In recent years, the availability of texture mapping graphics hardware has increased, so that most desktop computers are able to display exceedingly realistic three-dimensional scenes. To achieve these new levels of realism it is important that textured models are obtained from photographic images.
Established geometric techniques exist for computing the motion between two or three views. The fundamental matrix describes the projective geometry between two views and the trifocal tensor describes the geometry of three views. In the past, sequences have been computed by linking together many fundamental matrices or tensors into long chains.
The trifocal tensor Hartley95 expresses the geometry of three views and can be computed from six points in three views, up to one of three projective ambiguities, as was shown by Quan Quan94 . Recently research into higher order tensors by Heyden Heyden98 has shown that the quadrifocal tensor (four views) is the highest order possible. For longer sequences the only improvement is the ability to average over a larger number of images.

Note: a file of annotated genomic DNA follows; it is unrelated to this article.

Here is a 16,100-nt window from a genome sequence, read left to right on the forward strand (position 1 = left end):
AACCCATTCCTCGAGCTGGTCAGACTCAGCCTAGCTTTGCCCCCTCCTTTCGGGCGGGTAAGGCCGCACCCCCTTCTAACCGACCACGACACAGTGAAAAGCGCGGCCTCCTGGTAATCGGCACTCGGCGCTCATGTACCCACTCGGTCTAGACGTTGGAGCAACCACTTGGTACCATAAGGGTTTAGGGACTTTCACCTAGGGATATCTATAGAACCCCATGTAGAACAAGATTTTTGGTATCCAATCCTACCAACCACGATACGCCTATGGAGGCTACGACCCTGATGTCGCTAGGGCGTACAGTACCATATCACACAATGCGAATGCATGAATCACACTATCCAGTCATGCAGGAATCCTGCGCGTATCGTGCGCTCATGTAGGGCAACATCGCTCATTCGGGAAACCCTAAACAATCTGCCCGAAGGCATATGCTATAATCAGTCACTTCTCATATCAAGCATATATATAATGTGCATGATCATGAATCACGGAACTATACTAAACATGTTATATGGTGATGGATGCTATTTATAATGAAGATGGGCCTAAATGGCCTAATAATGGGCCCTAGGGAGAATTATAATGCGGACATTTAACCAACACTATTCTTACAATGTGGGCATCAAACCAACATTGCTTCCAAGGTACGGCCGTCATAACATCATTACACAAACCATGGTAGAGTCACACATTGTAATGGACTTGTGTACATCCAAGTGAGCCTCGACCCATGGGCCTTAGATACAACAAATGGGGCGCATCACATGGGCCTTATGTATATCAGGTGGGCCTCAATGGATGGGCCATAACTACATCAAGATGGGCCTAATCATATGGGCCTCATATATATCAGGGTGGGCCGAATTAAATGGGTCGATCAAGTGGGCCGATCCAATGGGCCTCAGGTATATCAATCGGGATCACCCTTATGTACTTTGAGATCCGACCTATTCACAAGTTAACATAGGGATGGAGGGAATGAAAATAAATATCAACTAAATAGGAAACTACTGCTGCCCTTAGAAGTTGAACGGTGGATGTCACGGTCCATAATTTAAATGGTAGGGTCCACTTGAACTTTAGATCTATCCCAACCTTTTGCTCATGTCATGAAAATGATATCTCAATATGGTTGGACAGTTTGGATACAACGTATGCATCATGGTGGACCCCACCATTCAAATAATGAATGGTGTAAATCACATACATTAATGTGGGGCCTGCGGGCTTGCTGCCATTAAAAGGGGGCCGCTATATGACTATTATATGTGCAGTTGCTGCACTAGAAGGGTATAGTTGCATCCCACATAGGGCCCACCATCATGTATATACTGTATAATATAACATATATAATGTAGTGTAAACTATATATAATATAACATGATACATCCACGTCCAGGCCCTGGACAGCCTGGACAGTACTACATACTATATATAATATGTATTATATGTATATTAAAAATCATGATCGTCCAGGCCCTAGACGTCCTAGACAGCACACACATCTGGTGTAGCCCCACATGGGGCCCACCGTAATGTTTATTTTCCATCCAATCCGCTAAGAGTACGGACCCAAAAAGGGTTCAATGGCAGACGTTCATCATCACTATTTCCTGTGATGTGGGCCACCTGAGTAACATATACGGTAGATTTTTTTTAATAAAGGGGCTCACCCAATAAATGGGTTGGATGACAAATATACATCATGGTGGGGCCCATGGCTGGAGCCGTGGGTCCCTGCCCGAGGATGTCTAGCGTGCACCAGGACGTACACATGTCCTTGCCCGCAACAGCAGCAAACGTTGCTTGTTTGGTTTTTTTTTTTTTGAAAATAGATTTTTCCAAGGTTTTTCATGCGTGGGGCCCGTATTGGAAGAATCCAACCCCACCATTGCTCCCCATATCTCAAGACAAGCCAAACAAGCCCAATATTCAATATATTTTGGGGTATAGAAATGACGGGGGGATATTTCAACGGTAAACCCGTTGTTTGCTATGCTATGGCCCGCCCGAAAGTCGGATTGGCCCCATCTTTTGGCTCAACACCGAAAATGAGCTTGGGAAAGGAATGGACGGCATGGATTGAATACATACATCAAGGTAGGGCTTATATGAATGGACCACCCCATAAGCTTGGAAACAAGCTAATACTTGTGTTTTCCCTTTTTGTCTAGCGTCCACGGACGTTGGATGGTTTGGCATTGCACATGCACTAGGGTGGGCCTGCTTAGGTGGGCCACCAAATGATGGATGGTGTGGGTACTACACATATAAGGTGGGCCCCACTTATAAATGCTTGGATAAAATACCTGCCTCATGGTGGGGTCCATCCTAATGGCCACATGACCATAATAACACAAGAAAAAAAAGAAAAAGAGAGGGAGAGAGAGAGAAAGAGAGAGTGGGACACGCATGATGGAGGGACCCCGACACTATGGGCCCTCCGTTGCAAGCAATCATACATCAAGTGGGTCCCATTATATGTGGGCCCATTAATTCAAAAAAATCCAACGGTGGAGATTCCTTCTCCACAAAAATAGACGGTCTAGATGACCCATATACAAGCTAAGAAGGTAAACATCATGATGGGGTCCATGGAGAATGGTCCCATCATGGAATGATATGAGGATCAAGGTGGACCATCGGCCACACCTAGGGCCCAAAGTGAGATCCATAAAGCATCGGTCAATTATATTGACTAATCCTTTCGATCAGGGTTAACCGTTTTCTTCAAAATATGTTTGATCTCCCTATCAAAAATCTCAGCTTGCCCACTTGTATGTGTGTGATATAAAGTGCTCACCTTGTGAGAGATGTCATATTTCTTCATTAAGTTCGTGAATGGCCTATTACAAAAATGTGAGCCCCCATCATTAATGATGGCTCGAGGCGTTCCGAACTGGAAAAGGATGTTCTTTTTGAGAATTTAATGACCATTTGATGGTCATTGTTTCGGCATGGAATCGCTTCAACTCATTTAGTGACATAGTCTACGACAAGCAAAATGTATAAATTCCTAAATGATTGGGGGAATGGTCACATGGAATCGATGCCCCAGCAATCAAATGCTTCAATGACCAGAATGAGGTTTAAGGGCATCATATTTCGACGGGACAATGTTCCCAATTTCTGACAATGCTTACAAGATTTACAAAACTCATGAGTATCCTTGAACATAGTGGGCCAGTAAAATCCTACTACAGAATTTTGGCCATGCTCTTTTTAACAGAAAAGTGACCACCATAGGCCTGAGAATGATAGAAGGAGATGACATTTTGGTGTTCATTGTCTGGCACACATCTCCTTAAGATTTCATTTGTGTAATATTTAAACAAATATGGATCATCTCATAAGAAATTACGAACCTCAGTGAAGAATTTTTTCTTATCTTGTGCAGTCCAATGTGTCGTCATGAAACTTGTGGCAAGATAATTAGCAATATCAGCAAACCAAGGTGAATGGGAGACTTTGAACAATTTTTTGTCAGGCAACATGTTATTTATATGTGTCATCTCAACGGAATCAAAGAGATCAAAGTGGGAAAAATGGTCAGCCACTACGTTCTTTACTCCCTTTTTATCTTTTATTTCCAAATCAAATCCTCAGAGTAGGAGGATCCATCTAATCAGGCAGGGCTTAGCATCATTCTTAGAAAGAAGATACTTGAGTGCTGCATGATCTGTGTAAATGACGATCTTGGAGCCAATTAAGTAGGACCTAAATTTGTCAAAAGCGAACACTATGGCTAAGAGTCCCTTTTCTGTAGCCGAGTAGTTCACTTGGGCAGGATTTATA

Since closely spaced cameras have a small motion, it is important to use widely spaced views to improve the accuracy of the results. In this paper the trifocal tensor will be used to develop a method for computing the projection matrices of a sequence of images, so that all the projection matrices are in the same projective framework. This will be one of a family of solutions that all describe the projective geometry. The self-calibration technique by Pollefeys et al. Pollefeys98 is used to select one metric solution from the family of projective solutions.